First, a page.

The American Veterinary Medical Association, in a 2007 study, detailed the horrific physiological effects of using carbon monoxide as a form of euthanasia:
...distress vocalization (this means barking, crying, howling), struggling, attempts to escape, defensive or redirected aggression, salivation, urination, defecation, evacuation of anal sacs, pupillary dilatation, tachycardia, sweating, and reflex skeletal muscle contractions causing shivering, tremors, or other muscular spasms.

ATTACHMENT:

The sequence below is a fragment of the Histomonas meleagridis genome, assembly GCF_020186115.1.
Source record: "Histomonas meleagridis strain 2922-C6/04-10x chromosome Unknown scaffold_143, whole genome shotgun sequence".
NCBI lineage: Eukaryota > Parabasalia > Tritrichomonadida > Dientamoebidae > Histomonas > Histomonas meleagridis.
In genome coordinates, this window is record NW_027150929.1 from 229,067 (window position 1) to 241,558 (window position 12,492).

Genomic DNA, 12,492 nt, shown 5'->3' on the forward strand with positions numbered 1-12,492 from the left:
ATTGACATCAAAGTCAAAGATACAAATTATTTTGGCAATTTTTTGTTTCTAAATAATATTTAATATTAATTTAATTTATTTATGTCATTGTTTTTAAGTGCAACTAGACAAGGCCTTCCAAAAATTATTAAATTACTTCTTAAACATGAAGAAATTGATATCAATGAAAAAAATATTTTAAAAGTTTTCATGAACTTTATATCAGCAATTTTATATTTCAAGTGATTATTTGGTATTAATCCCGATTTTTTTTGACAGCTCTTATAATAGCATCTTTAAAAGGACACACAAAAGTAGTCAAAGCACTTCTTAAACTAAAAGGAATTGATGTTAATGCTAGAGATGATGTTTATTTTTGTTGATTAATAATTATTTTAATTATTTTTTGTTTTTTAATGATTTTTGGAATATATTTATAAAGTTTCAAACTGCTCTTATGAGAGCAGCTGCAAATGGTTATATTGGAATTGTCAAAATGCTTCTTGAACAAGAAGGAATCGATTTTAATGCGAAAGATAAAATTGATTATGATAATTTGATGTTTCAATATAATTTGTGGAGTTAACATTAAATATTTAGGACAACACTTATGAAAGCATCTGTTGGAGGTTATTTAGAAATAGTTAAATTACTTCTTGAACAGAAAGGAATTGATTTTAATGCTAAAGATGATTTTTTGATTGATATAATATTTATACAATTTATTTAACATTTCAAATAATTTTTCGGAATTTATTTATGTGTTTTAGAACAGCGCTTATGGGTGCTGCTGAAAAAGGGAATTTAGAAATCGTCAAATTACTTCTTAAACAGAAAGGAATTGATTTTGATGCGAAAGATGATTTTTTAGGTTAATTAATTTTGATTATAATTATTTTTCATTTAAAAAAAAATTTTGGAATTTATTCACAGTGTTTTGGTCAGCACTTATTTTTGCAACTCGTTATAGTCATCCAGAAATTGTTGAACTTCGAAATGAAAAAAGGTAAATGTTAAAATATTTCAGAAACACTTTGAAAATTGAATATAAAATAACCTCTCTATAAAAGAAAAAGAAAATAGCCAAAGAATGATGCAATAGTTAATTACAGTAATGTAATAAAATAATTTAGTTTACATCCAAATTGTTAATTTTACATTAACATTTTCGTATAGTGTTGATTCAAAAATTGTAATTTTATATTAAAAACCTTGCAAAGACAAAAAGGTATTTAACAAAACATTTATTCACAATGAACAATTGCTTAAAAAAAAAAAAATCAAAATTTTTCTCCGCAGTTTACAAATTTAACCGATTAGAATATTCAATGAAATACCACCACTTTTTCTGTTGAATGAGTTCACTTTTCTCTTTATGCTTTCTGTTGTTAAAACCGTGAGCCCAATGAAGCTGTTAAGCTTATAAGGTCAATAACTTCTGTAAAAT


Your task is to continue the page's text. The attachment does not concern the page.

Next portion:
There is no question shelter workers have documented the piercing cries, howling, frantic calls, scratching and panic of animals as they are gassed. Just putting them in the chamber is frightening for animals. The chamber is hot, confining and often smells probably like death. They don't know what is happening and they immediately experience panic and distress. The buildup of gas in an animal's lungs is slower if there is decreased ventilation, a leaky valve or seal, or more than one animal in the chamber. There may be no way to know how quickly the gas reaches the required concentration of 6% before it can sufficiently build up in an animal's lungs and result in loss of consciousness.